I go to St. Martin's with my spouse and do as the Roman Catholics do, up to and including participating in the ritual cannabalism, even though I do it with a Unitarian attitude. As I have told missus charley, I know that the Pope doesn't want me to take communion (because I am not a baptized Catholic), but I don't think Jesus would mind.

Several years ago at St. Martin's they had to take down the idol of Jesus that was suspended over the congregation. The reason: It violated the regulations because it wasn't gory enough. It showed the risen Jesus, wearing clothes. That statue is still there, now over at the side of the sanctuary, but its central and elevated place is now taken by one illustrating the Passion of the Christ, nailed to the Cross, bleeding from his side, wearing only a loincloth and a crown of thorns, twisted in agony, etc. etc.

Duncan, you were a major participant in the Bernard Chazelle Dec. 2007 "Good Christian Soldiering" discussion at ATR, cited supra, so you may recognize that I'm repeating myself somewhat. Anyway, Kurt Vonnegut is one of my favorite theologians, and in one of his essays he made what I considered an excellent argument in favor of the heresy of adoptionism. As KV put it, if God decided to make Jesus His son AFTER the crucifixion, that leads to the obvious conclusion "Don't crucify people." Whereas, if Jesus was ALWAYS really special, then the conclusion is, "They picked the wrong guy to crucify THAT time," which implies "Be careful WHICH guy you crucify." This is one of the major problems, as I see it, with vicarious atonement. Thomas Jefferson, in writing to one of his Jewish acquaintances, said he was more interested in the religion taught BY Jesus than the religion taught ABOUT Jesus. I regard vicarious atonement to be part of the religion taught ABOUT Jesus.

Kurt Vonnegut, in his 1999 commencement address to Agnest Scott College in Georgia, quoted Jesus while blaming many of the world's problems on revenge:

What antidote can there be for an idea that popular and poisonous? Revenge provides revenge, which is sure to provide revenge, forming an endless chain of human misery.

Here's the antidote: Forgive us our trespasses, as we forgive those who trespass against us.

Amen.

Some of you may know that I am a Humanist, not a Christian. But I say of Jesus, as all Humanists do, ''If what he said was good and so much of it is absolutely beautiful, what can it matter if he was God or not?''


As for me, when Father Guido Sarducci broke from Rome and founded the People's Catholic Church as Pope Maurice, I joined at once, because I recognized immediately the inspired nature of its central doctrine of the Popehood of All Believers, a radically egalitarian privileging of the individual conscience - tutti uomini sono Pietri, as Maurice put it, "all men are Peters". I chose Devananda as my Papal name, and began d/b/a the Sentient Beings Unitarian Universalist Association. All theological statements in this posting are guaranteed to be correct, or your money cheerfully refunded. Some conditions may apply.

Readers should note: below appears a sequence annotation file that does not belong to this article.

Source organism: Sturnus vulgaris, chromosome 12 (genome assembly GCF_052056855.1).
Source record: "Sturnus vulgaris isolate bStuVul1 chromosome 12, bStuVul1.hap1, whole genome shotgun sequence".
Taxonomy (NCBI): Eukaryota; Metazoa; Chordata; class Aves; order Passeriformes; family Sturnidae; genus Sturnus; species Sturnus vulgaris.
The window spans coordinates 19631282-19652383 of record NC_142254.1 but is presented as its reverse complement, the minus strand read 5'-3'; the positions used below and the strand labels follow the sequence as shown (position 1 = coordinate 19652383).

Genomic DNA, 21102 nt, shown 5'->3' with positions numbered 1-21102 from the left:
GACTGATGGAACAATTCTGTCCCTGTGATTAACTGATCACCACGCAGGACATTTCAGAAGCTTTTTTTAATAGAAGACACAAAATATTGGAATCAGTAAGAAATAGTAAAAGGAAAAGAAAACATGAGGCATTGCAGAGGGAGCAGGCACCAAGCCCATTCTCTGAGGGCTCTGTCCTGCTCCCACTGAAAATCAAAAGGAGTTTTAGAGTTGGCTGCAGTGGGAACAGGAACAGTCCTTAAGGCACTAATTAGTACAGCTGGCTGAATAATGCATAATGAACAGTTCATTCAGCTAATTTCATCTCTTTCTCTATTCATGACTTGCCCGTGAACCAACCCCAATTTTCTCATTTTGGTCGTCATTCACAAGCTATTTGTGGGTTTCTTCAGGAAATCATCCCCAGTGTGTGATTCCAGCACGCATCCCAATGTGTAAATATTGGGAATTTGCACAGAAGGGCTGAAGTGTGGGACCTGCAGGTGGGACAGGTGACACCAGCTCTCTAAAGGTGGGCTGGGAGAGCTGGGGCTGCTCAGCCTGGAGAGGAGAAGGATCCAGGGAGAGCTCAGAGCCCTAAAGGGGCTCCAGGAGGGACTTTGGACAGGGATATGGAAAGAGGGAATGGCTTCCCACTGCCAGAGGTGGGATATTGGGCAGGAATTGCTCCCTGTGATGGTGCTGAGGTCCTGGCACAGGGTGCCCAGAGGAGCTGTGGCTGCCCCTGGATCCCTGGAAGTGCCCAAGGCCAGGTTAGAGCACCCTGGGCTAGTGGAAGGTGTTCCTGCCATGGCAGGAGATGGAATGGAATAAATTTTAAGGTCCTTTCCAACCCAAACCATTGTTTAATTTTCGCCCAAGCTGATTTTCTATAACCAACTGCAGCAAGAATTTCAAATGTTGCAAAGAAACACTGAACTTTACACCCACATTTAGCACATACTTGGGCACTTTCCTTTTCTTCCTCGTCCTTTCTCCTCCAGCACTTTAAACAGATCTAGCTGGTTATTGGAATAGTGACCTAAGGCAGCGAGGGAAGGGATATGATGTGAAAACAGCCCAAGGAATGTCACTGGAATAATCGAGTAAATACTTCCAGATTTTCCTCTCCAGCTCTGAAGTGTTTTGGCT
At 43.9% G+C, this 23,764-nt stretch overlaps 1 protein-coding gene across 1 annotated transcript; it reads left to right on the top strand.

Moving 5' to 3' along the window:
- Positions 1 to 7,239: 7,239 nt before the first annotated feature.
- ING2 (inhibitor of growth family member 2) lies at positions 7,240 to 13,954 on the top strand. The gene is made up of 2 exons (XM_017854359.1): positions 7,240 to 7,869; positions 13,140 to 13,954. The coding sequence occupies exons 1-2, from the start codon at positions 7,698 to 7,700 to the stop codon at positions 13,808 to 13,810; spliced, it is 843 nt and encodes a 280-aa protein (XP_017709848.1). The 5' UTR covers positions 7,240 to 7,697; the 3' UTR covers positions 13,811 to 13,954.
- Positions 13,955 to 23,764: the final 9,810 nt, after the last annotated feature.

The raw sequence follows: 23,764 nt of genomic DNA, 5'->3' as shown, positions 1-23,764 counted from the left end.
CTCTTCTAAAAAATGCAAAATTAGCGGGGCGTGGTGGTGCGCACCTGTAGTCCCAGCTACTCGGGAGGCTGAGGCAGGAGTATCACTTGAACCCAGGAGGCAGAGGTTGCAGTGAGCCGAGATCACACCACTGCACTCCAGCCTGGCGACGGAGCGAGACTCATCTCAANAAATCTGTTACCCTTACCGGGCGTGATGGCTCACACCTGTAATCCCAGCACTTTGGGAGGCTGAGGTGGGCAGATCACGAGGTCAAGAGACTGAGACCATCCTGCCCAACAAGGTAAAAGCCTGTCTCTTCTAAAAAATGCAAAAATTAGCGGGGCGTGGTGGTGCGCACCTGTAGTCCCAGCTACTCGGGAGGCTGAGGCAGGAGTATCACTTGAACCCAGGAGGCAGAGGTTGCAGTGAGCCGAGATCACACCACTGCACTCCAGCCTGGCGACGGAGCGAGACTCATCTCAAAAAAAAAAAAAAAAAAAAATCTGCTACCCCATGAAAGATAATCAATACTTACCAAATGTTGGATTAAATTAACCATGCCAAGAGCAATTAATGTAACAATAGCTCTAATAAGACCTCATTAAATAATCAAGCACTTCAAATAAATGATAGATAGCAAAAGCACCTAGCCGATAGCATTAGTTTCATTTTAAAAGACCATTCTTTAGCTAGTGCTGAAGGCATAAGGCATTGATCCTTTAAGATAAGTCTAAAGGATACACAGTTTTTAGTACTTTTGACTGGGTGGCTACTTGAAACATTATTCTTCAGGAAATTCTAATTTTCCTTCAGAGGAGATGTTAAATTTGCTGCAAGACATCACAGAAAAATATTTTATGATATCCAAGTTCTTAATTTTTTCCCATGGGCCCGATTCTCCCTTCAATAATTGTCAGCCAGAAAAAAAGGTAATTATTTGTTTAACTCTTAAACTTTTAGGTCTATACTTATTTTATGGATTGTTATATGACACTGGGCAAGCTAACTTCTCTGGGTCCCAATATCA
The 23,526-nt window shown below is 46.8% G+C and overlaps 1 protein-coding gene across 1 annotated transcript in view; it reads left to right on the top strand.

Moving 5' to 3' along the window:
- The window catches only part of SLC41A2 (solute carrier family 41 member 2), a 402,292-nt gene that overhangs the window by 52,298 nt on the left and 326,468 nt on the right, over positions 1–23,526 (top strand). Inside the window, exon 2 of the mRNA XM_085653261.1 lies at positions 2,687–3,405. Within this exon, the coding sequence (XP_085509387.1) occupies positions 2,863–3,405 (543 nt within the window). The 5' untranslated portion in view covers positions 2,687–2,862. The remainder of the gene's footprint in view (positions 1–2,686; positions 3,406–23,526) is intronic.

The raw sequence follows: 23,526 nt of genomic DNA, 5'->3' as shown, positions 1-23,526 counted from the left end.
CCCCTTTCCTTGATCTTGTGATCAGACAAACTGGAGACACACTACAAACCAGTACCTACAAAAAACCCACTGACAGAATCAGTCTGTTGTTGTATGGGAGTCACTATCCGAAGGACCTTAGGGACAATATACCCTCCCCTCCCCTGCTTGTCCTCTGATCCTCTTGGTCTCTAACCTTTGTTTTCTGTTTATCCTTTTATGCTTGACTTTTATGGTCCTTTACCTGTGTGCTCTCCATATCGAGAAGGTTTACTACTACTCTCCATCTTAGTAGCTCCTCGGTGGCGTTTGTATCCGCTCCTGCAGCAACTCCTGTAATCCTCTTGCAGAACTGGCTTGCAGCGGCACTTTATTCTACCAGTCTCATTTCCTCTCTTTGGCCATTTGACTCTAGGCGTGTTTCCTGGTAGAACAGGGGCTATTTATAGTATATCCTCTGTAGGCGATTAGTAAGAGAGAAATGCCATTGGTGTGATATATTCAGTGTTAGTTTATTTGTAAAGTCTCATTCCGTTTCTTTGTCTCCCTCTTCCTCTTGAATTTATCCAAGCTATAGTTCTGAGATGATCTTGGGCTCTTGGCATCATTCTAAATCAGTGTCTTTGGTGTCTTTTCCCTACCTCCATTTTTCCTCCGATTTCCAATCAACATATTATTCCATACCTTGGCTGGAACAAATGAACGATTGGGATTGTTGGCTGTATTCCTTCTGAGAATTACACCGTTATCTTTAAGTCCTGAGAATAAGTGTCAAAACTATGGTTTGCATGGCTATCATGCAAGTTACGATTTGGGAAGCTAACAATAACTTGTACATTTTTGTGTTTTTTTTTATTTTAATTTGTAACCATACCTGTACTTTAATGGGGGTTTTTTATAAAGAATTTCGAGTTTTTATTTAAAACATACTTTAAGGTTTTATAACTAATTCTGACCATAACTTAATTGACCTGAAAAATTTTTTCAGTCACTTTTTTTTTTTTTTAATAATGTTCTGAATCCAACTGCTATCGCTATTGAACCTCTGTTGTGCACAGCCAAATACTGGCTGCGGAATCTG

Posted by mistah "Devananda" charley, Ph.D. at November 27, 2009 01:18 PM

Devananda Charlie

I have been looking for a new church as well as a new doctor, and since I have long considered both Kurt Vonnegut and Father Guido Sarducci prophets, I am wondering if any video services are offered by Pope Maurice at the People's Catholic Church. Otherwise, i fear perdition continues to await me, because I have fallen prey to heathenism, which is a variant of hedonism practiced by simpler and more sinful folk who don't know how to have a good time without booze.

I have never heard anything as inspirational as the central doctrine of the Popehood of All Believers, though I must also confess that I fear in time a doctrine of such obvious rigor may lose its flexibility and become just another dogmatic tool used for the greater fornication of the world. With its pointed wisdom, the doctrine reminds me, in ecclesiastic form, of my favorite political bumper sticker:

Dick Nixon before he dicks you.

I suspect that when I take my long overdue nap this afternoon, my dreams will be full of all sorts of vicarious atonement, ecclesiastical and not, but before I doze off, because your inspired theology has taken my thoughts hostage, first I'm going to watch Life of Brian again. Is there room for Brian among the prophets of the People's Catholic Church?

Posted by N E at November 27, 2009 03:11 PM

This Monarchy/Empire meme is a toughy ain't it? It's memetic lineage seems to contain a panoply of savvy and resourceful adaptions. From Roman Catholicism to the POTUS. Talk about an Invisible Hand! And whenever somebody tries to corner this fucker just a little bit... we (to paraphrase Bill Hicks) kill those people. Jesus, murdered. Gahndi, murdered. MLK, murdered... Reagan, wounded.

Posted by BenP at November 27, 2009 10:43 PM

Jesus, Gandhi, MLK, and . . . Reagan. I love it.

Posted by N E at November 28, 2009 01:24 PM